As a fan of sports, I’m prone to watching highlight shows. There’s SportsCenter on ESPN or MLB Tonight on the MLB Network; just two to mention, there are many more. The concept has long been a smart, effective way to disseminate in-game action to fans without them having to DVR 47 hours of action every day to try to keep up on. It’s an impossible task, so the highlight shows have distilled all that action down into a palatable, succinct hour (or more, potentially) to keep us up to speed.
There’s one problem that has been gnawing at me for quite some time, however. Why do highlights have to be accompanied by Sports Rock? What was the evolutionary process that led to this point where we are watching touchdowns and home runs and slam dunks all with an incessant soundtrack?
Who thought that we, the viewing public, needed a hype track to keep us glued to the highlights? If we’re already interested in sports and we already want to watch the highlights, then why do we need to be amped up by cookie-cutter Jock Rock?!?
Now, programming intro music is not problematic here. John Tesh’s theme for the NBA Playoffs is a memorable, slightly corny bell for the Pavlov’s Dog in almost every basketball fan that watched the playoffs through the late 80’s and into the 90’s. It may even still be in use, I wouldn’t know, as I stopped watching professional hoops after my Sonics were torn away from me. But that intro theme served to get us focused, there’s basketball about to be played!
So, is that where this all started?
Nowadays, you can’t watch a game recap and highlights without relentless riffing guitars in the background. I understand we live in the age of constant and layered noise, but why is this deemed necessary? The cacophony of life, surrounding us, engulfing us, invading us at every turn is oppressive. Why do we need to actively choose to be in this state? It’s a huge turn-off. It makes me not even want to watch the highlights.
Particularly as a baseball fanatic, this barrage of added, unnecessary noise seems counterintuitive to the aesthetic of the game itself and how we view and enjoy it.
I know what you’re thinking, this motherfucker is one of those “purists” who clutches to the notion of “the integrity of the game.” That couldn’t be further from the truth, with the one massive exception that the sounds of the game, the crowd, and the announcer are all I see as needed as far as the sense of hearing goes to enjoy the game. Now, I’m certainly talking about attending a game and being bludgeoned over the head with at-bat music, between inning jumbotron games and trivia accompanied by a perfunctory rock concert. Yes, that drives me absolutely batshit crazy. But I have been training myself to ignore that as much as I can. The highlight shows, on the other hand, seem to be an exercise in the impossibility of escape.
So, I would like to encourage ESPN and MLB Network to try out the occasional highlight show sans the MTV vibe. I really don’t think Jock Rock is what gets people to watch these highlight shows anyways. Maybe focus on the plays and analysis and in educating the fanbase even further.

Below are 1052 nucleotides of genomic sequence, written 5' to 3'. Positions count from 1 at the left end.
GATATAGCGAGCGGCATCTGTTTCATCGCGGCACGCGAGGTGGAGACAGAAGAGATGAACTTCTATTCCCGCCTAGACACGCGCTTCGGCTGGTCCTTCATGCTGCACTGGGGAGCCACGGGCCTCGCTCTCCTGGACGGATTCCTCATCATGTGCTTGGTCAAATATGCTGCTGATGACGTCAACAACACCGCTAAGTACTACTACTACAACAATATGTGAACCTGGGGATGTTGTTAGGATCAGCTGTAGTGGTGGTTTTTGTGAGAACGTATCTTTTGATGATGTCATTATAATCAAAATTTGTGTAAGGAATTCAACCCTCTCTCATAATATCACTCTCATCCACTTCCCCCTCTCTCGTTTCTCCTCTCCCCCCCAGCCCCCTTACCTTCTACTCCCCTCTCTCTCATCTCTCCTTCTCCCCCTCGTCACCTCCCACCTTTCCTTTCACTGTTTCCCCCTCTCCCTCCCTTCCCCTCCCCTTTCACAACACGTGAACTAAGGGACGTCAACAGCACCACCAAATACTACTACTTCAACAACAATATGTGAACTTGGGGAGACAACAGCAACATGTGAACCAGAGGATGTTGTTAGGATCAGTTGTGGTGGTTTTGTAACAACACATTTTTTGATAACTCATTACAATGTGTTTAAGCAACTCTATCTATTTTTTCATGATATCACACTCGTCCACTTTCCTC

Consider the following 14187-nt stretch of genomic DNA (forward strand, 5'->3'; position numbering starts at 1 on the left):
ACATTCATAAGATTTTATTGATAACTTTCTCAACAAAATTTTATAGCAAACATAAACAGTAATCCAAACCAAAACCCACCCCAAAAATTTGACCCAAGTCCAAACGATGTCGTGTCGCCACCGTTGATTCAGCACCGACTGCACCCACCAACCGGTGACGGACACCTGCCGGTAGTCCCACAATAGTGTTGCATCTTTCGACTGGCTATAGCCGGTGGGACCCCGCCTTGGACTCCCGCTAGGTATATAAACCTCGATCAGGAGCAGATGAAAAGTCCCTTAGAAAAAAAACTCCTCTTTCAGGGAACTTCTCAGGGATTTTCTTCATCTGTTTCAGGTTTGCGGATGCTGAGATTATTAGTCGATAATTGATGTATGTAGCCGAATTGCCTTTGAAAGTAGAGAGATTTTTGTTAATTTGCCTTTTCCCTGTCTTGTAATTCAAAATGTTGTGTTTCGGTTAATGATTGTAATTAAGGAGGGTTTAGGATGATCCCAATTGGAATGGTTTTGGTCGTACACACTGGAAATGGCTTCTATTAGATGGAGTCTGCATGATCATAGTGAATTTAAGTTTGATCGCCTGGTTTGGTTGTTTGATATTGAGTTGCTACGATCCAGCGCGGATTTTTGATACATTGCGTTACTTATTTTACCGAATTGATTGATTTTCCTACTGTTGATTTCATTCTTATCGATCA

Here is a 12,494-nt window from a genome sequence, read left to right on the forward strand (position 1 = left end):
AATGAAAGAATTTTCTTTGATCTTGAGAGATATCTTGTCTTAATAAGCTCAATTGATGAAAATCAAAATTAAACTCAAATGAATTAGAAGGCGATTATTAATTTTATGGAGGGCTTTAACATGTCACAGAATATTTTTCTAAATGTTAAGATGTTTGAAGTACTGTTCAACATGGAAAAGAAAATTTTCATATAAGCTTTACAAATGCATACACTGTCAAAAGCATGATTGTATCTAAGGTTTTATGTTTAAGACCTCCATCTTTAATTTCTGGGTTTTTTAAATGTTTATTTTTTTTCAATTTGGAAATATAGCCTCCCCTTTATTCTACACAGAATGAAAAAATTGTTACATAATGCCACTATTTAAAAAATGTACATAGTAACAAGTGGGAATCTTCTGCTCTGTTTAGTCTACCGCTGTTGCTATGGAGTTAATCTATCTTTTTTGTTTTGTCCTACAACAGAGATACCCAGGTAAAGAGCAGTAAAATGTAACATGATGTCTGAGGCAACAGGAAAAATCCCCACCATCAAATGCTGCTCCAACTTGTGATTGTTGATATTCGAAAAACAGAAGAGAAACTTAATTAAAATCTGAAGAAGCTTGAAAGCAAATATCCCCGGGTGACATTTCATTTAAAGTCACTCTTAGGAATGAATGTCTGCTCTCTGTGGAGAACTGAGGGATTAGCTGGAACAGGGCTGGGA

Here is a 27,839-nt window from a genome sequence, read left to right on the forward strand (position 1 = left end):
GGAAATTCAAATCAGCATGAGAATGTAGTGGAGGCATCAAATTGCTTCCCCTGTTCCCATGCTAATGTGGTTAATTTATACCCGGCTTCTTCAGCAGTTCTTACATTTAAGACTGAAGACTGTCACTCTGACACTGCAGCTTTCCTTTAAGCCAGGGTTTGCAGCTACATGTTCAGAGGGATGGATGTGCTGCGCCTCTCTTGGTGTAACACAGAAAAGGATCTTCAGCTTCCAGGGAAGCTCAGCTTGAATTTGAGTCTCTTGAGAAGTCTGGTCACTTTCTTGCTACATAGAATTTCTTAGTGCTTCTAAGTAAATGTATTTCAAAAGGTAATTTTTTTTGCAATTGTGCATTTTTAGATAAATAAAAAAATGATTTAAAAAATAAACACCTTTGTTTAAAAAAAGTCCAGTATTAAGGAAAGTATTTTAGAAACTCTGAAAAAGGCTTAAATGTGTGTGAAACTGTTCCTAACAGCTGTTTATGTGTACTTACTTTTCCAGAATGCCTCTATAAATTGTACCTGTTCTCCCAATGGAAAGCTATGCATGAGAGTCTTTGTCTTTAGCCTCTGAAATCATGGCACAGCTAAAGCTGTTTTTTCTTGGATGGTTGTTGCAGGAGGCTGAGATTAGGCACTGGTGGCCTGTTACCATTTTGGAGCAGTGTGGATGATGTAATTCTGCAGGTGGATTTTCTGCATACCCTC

I watch a lot of baseball; primarily the Boston Red Sox and Seattle Mariners. Yet, it isn’t out of the realm of possibility I could watch any number of games – in any given week – not involving either of those teams. I do pay Major League Baseball for the privilege of MLB.TV every season, as well as purchasing tickets to attending games in a stadium partially funded by public taxes.
Last night, I watched the Mariners take on the Toronto Blue Jays. A shameful game for the fact it was played in Seattle, but sounded like a pep rally led by Justin Trudeau. Those wacky, yet amenable neighbors from the North. They buy up almost 80% of the tickets for games played in Seattle. Hey, I can’t blame them for actually caring about and supporting their team. It’d be nice if M’s fans would come out in force for their playoff-contending team. Not much you can do about that. I guess Seattle sports fans are much more endeared to sports where you get to wear a stylish scarf while in the stands.
Okay, enough of my acerbic wit.
Including last night’s game, I have seen Marco Estrada pitch exactly 15 innings of baseball this season. That’s 7 shutout innings last night (of which 6 were the no-hit variety) and 8 innings of 2-run ball back on June 5th at Fenway Park. The Sox lost that June contest 5-4 and last night the M’s fell to the Jays 3-2. His respective game scores were 72 (June 5th) and 80 (Sept. 19th). Both of those scores indicate that he contributed to his team’s fairly good odds (about 82-90%) of winning those games, which they did!
As far as opposing pitchers go, Estrada is not conjuring up comparisons to peak Pedro Martinez anytime soon. Maybe a slightly more electric Jamie Moyer (yes, Doug, I’ll give you credit for the fact you said “Jamie Moyer Clone” this morning when I got coffee from you). That comparison might be due mostly to the heavy reliance on changeup use. According to Brooks Baseball, Estrada is using his changeup 28.43% of the time this season; second only to his four seam fastball.